No doubt that you’ll be thinking of upgrading from the couple of eyepieces that come with your scope. Don’t throw these out. The 25mm ones can be cracking for deep sky galaxies and nebulae. I keep a 25mm with a ultra-high contrast filter screwed in place for nebulae.The basic SW x2 Barlow used to be a gem with a screw in top. You can also unscrew the bottom of the Barlow and screw it into the bottom thread of eyepieces giving you x 1.6.
The Star-guider ED eyepieces were originally “BST Explorer” branded. I’ve used mine for about six years and for the quality they are thoroughly recommended for good value. Alan from “Sky’s the limit ” will let you buy and try at £49.00 including p&p .I visited him a few month’s ago, really good chap.
The construction is sturdy with a deep screw up eye shield. You can remove this entirely for cleaning. They are also colour coded , but I arrange my eyepiece case so that one end is high and the other low. There are two ed (extra low dispersion )elements .
The range all give very clear contrast views in either fast Newtonian’s or forgiving long refractors. The range is from 25mm , 18mm, 15mm, 12mm,8mm, 5mm and 3.2mm. They weigh from 7.6oz to 6.4oz. The 25 mm is very useful for hunting out targets, I have heard the performance very favourably compared to the equivalent TV Delite. The 12mm is great on galaxies and brighter nebulae. The 8mm is useful on planets and lunar views. The other eyepieces in the range are well thought of and usually go for about £30 on the used market. There are also new clones such as “Olivon” and “Orion Epic 2″ that are double the price of Starguiders.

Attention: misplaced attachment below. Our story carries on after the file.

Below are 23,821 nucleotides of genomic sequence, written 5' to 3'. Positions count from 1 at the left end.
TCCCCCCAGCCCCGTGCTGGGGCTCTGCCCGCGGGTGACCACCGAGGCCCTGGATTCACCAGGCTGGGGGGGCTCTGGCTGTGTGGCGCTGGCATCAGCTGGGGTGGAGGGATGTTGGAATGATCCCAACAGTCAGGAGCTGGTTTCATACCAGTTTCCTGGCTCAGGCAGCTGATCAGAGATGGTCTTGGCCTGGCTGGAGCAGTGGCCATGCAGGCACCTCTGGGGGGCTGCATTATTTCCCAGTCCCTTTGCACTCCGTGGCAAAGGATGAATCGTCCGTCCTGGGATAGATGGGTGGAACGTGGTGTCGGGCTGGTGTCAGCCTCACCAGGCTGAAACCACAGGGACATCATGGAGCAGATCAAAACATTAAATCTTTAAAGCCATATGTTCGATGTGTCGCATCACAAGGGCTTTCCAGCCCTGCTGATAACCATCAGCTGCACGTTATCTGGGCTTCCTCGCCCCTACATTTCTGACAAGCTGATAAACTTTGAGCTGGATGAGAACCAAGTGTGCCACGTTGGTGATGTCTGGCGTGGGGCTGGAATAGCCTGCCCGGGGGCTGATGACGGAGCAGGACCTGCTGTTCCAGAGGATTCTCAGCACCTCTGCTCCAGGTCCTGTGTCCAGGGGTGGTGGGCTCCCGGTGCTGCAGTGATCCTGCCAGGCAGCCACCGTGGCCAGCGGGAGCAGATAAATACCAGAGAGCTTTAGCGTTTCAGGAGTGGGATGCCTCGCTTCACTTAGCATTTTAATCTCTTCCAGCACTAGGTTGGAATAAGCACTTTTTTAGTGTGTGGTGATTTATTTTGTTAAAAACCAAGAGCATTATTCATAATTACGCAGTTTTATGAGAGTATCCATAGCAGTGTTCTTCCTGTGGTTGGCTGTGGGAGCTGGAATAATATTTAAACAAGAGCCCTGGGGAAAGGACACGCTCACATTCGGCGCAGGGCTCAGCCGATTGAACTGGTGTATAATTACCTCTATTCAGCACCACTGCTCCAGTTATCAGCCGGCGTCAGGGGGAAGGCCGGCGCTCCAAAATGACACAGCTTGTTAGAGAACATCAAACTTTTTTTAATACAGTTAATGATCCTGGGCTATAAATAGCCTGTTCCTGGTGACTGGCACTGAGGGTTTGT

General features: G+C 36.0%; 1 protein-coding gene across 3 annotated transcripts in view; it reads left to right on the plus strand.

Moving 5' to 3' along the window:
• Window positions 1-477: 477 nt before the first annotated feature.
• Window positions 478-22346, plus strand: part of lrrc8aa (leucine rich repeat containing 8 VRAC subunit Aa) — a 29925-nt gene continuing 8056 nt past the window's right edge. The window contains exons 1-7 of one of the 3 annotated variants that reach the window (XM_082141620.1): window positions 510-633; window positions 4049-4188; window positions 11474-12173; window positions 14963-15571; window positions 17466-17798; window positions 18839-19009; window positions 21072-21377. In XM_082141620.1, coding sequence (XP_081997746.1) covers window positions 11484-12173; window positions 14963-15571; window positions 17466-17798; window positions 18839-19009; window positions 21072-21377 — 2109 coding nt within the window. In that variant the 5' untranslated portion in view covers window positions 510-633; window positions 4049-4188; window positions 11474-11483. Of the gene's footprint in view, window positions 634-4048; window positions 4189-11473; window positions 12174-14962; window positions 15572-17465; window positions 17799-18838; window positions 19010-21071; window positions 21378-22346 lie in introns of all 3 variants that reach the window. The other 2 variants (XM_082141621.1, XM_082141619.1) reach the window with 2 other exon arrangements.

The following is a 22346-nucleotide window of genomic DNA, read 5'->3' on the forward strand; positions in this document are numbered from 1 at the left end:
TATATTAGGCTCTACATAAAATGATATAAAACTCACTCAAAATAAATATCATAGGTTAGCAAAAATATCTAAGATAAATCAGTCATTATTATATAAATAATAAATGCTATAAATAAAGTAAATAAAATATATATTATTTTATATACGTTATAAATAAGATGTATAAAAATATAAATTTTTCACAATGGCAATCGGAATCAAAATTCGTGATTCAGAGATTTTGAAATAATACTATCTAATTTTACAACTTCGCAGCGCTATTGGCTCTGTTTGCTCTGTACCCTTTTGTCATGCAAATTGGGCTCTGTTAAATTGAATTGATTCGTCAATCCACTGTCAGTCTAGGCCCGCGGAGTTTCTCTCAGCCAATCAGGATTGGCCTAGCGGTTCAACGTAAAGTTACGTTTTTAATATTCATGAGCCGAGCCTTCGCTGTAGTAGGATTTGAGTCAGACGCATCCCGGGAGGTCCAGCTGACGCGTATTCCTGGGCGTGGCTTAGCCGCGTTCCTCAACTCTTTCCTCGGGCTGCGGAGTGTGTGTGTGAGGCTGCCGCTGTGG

The field stop is well defined, the coatings don’t give any internal light scattering They will do a good job equivalent to eyepieces costing twice that.
For more detailed and wider views , I chose the UW Meade 5.5mm. This gives 82 degree field of view, enough to give a relaxing wide observation over planetary detail and binary stars. This gives x216 at 1200mm focal length, just manageable on most nights.
Now an eyepiece that gives a superb 82 degree view at 5.5mm focal length. It’s the Meade 5000 UWA. Really superb contrast, giving festoon detail on Jupiter at x216 and splitting binaries down to 1.1”. We were also able to pick out the widest part of the rill (1km wide) in the Alpine Valley. It gives no dispersion and a relaxing view. I use mine on every observing session , worth looking out for on the used market.